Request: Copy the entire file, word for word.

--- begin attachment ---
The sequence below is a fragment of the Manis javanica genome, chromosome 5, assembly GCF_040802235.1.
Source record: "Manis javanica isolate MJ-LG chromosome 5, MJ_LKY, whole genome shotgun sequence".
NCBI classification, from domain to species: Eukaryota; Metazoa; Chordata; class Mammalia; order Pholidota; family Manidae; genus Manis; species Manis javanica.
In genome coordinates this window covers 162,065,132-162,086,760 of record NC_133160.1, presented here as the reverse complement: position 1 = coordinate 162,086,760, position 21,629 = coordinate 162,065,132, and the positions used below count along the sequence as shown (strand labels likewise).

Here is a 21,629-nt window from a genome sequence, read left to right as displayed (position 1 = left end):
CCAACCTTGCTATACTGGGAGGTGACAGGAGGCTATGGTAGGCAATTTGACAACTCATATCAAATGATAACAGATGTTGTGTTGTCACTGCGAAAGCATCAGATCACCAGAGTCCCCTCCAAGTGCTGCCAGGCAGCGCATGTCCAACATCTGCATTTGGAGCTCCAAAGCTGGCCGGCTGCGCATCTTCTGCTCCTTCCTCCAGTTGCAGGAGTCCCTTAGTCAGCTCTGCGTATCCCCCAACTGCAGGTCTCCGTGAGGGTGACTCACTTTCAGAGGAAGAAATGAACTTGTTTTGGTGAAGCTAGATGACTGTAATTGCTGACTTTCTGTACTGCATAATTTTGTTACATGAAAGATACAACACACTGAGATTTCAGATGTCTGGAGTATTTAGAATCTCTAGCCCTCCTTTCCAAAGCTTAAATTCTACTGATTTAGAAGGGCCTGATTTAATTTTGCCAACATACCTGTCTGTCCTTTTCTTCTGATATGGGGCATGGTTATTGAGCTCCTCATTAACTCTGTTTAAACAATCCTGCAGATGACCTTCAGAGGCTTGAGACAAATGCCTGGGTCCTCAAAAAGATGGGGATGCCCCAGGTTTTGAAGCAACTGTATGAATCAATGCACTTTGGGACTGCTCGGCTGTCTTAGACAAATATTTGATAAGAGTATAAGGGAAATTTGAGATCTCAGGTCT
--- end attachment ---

The sequence below is a fragment of the Manis javanica genome, chromosome 5, assembly GCF_040802235.1.
Source record: "Manis javanica isolate MJ-LG chromosome 5, MJ_LKY, whole genome shotgun sequence".
NCBI classification, from domain to species: Eukaryota; Metazoa; Chordata; class Mammalia; order Pholidota; family Manidae; genus Manis; species Manis javanica.
In genome coordinates this window covers 162,065,132-162,086,760 of record NC_133160.1, presented here as the reverse complement: position 1 = coordinate 162,086,760, position 21,629 = coordinate 162,065,132, and the positions used below count along the sequence as shown (strand labels likewise).

Here is a 21,629-nt window from a genome sequence, read left to right as displayed (position 1 = left end):
CCAACCTTGCTATACTGGGAGGTGACAGGAGGCTATGGTAGGCAATTTGACAACTCATATCAAATGATAACAGATGTTGTGTTGTCACTGCGAAAGCATCAGATCACCAGAGTCCCCTCCAAGTGCTGCCAGGCAGCGCATGTCCAACATCTGCATTTGGAGCTCCAAAGCTGGCCGGCTGCGCATCTTCTGCTCCTTCCTCCAGTTGCAGGAGTCCCTTAGTCAGCTCTGCGTATCCCCCAACTGCAGGTCTCCGTGAGGGTGACTCACTTTCAGAGGAAGAAATGAACTTGTTTTGGTGAAGCTAGATGACTGTAATTGCTGACTTTCTGTACTGCATAATTTTGTTACATGAAAGATACAACACACTGAGATTTCAGATGTCTGGAGTATTTAGAATCTCTAGCCCTCCTTTCCAAAGCTTAAATTCTACTGATTTAGAAGGGCCTGATTTAATTTTGCCAACATACCTGTCTGTCCTTTTCTTCTGATATGGGGCATGGTTATTGAGCTCCTCATTAACTCTGTTTAAACAATCCTGCAGATGACCTTCAGAGGCTTGAGACAAATGCCTGGGTCCTCAAAAAGATGGGGATGCCCCAGGTTTTGAAGCAACTGTATGAATCAATGCACTTTGGGACTGCTCGGCTGTCTTAGACAAATATTTGATAAGAGTATAAGGGAAATTTGAGATCTCAGGTCT